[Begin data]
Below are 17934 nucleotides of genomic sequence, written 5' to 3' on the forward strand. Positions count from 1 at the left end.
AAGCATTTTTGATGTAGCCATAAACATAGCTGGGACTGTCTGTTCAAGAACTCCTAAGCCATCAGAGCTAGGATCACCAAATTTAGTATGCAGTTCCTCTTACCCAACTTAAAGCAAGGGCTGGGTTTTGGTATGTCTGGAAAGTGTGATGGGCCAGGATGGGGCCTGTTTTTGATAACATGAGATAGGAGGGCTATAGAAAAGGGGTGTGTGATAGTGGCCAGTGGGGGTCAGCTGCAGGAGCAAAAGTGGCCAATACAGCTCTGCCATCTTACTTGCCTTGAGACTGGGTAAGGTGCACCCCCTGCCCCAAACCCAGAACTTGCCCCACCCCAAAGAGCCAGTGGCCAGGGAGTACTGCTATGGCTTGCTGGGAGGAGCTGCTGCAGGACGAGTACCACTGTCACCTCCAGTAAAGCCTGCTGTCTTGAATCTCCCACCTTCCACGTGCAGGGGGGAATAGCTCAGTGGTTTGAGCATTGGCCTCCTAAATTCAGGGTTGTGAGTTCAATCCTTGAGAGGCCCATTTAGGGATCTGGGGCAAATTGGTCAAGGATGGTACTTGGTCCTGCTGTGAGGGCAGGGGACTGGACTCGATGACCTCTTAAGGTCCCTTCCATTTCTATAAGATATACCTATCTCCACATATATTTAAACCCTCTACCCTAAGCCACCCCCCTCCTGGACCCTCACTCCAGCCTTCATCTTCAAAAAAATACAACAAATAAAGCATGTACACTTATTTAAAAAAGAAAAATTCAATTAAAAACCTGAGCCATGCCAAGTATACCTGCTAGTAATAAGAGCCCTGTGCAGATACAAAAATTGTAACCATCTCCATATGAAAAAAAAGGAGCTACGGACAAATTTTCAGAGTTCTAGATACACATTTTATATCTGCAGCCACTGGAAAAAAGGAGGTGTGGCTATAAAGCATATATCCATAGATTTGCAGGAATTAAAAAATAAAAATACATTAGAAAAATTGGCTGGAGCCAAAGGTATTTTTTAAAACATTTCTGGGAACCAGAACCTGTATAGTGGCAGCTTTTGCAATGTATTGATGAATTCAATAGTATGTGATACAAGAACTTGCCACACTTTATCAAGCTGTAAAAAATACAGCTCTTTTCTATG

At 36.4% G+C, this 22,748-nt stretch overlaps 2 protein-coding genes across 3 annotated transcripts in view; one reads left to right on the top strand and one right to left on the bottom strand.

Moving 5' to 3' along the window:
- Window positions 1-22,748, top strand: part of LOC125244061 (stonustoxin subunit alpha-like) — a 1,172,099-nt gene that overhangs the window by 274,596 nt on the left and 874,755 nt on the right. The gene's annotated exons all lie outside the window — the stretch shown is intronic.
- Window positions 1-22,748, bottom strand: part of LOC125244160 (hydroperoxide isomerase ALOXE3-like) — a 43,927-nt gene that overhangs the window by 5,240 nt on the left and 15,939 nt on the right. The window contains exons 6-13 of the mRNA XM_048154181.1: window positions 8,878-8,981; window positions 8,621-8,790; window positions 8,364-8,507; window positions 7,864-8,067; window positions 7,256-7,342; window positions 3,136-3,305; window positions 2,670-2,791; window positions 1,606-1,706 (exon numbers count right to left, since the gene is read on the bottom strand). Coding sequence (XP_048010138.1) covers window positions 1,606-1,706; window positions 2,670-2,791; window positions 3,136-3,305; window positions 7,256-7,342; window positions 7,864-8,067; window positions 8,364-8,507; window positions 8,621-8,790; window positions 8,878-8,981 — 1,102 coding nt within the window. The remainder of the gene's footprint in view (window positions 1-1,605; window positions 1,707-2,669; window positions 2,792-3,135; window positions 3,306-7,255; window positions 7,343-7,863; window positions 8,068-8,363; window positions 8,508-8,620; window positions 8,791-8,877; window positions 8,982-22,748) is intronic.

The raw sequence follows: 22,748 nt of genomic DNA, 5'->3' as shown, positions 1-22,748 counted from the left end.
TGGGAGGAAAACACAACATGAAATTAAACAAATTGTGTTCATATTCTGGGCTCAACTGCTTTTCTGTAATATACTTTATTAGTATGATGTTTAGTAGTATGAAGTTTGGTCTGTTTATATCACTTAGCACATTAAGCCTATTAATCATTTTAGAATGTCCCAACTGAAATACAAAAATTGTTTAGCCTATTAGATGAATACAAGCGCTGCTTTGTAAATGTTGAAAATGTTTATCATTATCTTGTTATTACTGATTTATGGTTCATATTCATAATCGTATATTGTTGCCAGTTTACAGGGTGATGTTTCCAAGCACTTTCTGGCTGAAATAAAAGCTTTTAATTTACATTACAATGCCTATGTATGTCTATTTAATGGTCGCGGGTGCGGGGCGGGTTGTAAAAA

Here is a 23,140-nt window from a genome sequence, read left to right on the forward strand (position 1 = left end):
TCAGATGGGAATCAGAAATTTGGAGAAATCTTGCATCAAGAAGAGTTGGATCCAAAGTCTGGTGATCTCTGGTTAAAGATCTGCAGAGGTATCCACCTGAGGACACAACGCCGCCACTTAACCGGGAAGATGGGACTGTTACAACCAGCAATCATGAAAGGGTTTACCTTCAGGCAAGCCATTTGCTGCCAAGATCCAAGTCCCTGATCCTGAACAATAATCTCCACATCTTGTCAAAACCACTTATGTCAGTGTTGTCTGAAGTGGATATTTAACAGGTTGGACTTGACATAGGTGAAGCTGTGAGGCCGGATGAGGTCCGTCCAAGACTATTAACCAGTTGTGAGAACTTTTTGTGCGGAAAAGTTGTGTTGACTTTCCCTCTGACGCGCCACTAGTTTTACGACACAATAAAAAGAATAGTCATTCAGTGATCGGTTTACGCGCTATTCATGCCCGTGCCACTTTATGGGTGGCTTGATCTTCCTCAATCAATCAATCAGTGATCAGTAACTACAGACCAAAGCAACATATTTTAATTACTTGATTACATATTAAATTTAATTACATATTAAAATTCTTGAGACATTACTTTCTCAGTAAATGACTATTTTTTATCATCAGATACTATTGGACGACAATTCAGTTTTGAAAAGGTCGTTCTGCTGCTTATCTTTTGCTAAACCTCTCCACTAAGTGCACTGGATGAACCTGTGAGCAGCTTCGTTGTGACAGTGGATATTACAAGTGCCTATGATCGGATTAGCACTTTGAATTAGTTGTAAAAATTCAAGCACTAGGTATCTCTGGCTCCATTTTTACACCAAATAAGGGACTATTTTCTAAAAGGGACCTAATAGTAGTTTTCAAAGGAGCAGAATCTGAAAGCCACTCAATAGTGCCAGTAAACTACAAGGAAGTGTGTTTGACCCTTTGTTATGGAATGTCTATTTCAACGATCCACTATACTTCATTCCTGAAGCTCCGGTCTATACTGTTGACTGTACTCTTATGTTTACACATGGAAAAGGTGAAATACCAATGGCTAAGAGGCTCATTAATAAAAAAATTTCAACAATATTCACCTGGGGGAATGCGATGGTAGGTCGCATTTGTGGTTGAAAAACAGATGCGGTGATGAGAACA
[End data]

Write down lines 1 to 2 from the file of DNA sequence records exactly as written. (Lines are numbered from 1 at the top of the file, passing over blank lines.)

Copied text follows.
Below are 17934 nucleotides of genomic sequence, written 5' to 3' on the forward strand. Positions count from 1 at the left end.
AAGCATTTTTGATGTAGCCATAAACATAGCTGGGACTGTCTGTTCAAGAACTCCTAAGCCATCAGAGCTAGGATCACCAAATTTAGTATGCAGTTCCTCTTACCCAACTTAAAGCAAGGGCTGGGTTTTGGTATGTCTGGAAAGTGTGATGGGCCAGGATGGGGCCTGTTTTTGATAACATGAGATAGGAGGGCTATAGAAAAGGGGTGTGTGATAGTGGCCAGTGGGGGTCAGCTGCAGGAGCAAAAGTGGCCAATACAGCTCTGCCATCTTACTTGCCTTGAGACTGGGTAAGGTGCACCCCCTGCCCCAAACCCAGAACTTGCCCCACCCCAAAGAGCCAGTGGCCAGGGAGTACTGCTATGGCTTGCTGGGAGGAGCTGCTGCAGGACGAGTACCACTGTCACCTCCAGTAAAGCCTGCTGTCTTGAATCTCCCACCTTCCACGTGCAGGGGGGAATAGCTCAGTGGTTTGAGCATTGGCCTCCTAAATTCAGGGTTGTGAGTTCAATCCTTGAGAGGCCCATTTAGGGATCTGGGGCAAATTGGTCAAGGATGGTACTTGGTCCTGCTGTGAGGGCAGGGGACTGGACTCGATGACCTCTTAAGGTCCCTTCCATTTCTATAAGATATACCTATCTCCACATATATTTAAACCCTCTACCCTAAGCCACCCCCCTCCTGGACCCTCACTCCAGCCTTCATCTTCAAAAAAATACAACAAATAAAGCATGTACACTTATTTAAAAAAGAAAAATTCAATTAAAAACCTGAGCCATGCCAAGTATACCTGCTAGTAATAAGAGCCCTGTGCAGATACAAAAATTGTAACCATCTCCATATGAAAAAAAAGGAGCTACGGACAAATTTTCAGAGTTCTAGATACACATTTTATATCTGCAGCCACTGGAAAAAAGGAGGTGTGGCTATAAAGCATATATCCATAGATTTGCAGGAATTAAAAAATAAAAATACATTAGAAAAATTGGCTGGAGCCAAAGGTATTTTTTAAAACATTTCTGGGAACCAGAACCTGTATAGTGGCAGCTTTTGCAATGTATTGATGAATTCAATAGTATGTGATACAAGAACTTGCCACACTTTATCAAGCTGTAAAAAATACAGCTCTTTTCTATG